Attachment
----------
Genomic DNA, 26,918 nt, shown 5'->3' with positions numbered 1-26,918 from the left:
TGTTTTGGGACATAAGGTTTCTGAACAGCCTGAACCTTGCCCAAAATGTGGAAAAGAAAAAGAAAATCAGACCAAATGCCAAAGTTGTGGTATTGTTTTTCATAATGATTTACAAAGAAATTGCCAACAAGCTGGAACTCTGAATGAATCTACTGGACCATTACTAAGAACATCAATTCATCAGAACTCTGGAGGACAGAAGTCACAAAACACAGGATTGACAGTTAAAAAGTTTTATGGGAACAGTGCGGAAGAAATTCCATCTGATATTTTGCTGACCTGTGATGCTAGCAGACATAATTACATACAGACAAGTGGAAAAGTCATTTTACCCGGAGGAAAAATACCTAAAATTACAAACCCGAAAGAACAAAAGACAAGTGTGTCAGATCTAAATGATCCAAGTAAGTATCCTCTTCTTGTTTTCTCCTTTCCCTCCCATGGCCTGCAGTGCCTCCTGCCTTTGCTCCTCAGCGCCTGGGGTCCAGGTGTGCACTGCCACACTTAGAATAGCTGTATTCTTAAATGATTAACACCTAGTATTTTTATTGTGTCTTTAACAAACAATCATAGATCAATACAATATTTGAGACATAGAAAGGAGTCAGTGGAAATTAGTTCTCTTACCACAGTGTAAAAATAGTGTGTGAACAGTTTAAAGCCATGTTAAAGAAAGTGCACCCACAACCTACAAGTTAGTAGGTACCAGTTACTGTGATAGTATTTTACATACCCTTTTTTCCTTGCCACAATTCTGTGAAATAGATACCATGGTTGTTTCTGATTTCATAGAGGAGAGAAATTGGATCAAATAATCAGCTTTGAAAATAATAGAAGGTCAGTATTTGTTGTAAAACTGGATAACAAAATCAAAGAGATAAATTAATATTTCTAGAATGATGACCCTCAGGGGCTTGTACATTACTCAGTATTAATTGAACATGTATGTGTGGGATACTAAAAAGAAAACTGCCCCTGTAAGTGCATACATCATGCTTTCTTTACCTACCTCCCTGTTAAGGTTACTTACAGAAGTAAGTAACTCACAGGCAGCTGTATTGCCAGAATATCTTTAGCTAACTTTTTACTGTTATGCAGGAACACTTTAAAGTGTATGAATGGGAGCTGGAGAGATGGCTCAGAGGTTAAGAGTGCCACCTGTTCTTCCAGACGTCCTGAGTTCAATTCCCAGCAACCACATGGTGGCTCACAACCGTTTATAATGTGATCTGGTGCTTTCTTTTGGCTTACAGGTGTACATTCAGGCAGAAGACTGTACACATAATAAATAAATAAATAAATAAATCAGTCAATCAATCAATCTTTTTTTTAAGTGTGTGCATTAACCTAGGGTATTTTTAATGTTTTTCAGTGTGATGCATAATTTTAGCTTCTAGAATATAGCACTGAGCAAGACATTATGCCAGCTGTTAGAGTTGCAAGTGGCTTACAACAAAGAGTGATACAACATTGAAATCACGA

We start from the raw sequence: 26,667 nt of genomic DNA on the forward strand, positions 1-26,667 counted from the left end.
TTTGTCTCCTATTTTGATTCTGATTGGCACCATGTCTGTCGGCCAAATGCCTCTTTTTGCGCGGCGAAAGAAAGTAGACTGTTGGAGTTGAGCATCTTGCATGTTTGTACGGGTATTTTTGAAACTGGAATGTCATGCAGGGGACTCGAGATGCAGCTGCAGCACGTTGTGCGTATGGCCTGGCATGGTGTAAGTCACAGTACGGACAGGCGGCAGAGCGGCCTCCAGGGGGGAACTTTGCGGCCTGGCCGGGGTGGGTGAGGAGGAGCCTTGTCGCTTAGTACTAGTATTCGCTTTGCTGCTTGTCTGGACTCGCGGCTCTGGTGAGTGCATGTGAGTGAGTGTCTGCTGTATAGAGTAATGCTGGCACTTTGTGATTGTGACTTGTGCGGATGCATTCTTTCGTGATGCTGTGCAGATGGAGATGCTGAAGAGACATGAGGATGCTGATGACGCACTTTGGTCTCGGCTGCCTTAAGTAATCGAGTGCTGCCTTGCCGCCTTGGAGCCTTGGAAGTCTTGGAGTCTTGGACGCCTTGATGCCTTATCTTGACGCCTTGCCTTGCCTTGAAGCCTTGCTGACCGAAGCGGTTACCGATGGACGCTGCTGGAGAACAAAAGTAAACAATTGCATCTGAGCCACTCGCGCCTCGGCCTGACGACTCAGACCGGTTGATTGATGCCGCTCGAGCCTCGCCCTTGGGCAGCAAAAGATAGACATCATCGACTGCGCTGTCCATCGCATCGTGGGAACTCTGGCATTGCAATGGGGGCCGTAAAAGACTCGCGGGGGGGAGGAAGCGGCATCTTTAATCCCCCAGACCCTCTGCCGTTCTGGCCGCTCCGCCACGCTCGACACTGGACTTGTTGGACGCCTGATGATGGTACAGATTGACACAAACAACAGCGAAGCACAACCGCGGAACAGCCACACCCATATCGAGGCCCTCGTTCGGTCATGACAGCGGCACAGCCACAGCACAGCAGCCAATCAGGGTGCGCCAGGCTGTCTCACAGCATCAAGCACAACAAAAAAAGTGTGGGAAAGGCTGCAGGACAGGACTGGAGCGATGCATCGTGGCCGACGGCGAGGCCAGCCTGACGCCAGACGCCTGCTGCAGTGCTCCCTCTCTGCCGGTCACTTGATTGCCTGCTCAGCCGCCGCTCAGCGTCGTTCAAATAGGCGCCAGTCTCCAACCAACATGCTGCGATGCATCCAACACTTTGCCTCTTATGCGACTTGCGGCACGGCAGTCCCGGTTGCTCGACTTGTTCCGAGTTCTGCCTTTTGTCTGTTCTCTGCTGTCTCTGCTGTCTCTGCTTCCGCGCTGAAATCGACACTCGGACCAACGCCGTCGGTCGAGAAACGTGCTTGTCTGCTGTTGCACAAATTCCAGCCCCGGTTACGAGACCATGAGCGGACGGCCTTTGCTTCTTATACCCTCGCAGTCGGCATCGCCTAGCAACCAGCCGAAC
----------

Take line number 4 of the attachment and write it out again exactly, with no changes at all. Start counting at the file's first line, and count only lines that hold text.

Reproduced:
TTTGTCTCCTATTTTGATTCTGATTGGCACCATGTCTGTCGGCCAAATGCCTCTTTTTGCGCGGCGAAAGAAAGTAGACTGTTGGAGTTGAGCATCTTGCATGTTTGTACGGGTATTTTTGAAACTGGAATGTCATGCAGGGGACTCGAGATGCAGCTGCAGCACGTTGTGCGTATGGCCTGGCATGGTGTAAGTCACAGTACGGACAGGCGGCAGAGCGGCCTCCAGGGGGGAACTTTGCGGCCTGGCCGGGGTGGGTGAGGAGGAGCCTTGTCGCTTAGTACTAGTATTCGCTTTGCTGCTTGTCTGGACTCGCGGCTCTGGTGAGTGCATGTGAGTGAGTGTCTGCTGTATAGAGTAATGCTGGCACTTTGTGATTGTGACTTGTGCGGATGCATTCTTTCGTGATGCTGTGCAGATGGAGATGCTGAAGAGACATGAGGATGCTGATGACGCACTTTGGTCTCGGCTGCCTTAAGTAATCGAGTGCTGCCTTGCCGCCTTGGAGCCTTGGAAGTCTTGGAGTCTTGGACGCCTTGATGCCTTATCTTGACGCCTTGCCTTGCCTTGAAGCCTTGCTGACCGAAGCGGTTACCGATGGACGCTGCTGGAGAACAAAAGTAAACAATTGCATCTGAGCCACTCGCGCCTCGGCCTGACGACTCAGACCGGTTGATTGATGCCGCTCGAGCCTCGCCCTTGGGCAGCAAAAGATAGACATCATCGACTGCGCTGTCCATCGCATCGTGGGAACTCTGGCATTGCAATGGGGGCCGTAAAAGACTCGCGGGGGGGAGGAAGCGGCATCTTTAATCCCCCAGACCCTCTGCCGTTCTGGCCGCTCCGCCACGCTCGACACTGGACTTGTTGGACGCCTGATGATGGTACAGATTGACACAAACAACAGCGAAGCACAACCGCGGAACAGCCACACCCATATCGAGGCCCTCGTTCGGTCATGACAGCGGCACAGCCACAGCACAGCAGCCAATCAGGGTGCGCCAGGCTGTCTCACAGCATCAAGCACAACAAAAAAAGTGTGGGAAAGGCTGCAGGACAGGACTGGAGCGATGCATCGTGGCCGACGGCGAGGCCAGCCTGACGCCAGACGCCTGCTGCAGTGCTCCCTCTCTGCCGGTCACTTGATTGCCTGCTCAGCCGCCGCTCAGCGTCGTTCAAATAGGCGCCAGTCTCCAACCAACATGCTGCGATGCATCCAACACTTTGCCTCTTATGCGACTTGCGGCACGGCAGTCCCGGTTGCTCGACTTGTTCCGAGTTCTGCCTTTTGTCTGTTCTCTGCTGTCTCTGCTGTCTCTGCTTCCGCGCTGAAATCGACACTCGGACCAACGCCGTCGGTCGAGAAACGTGCTTGTCTGCTGTTGCACAAATTCCAGCCCCGGTTACGAGACCATGAGCGGACGGCCTTTGCTTCTTATACCCTCGCAGTCGGCATCGCCTAGCAACCAGCCGAAC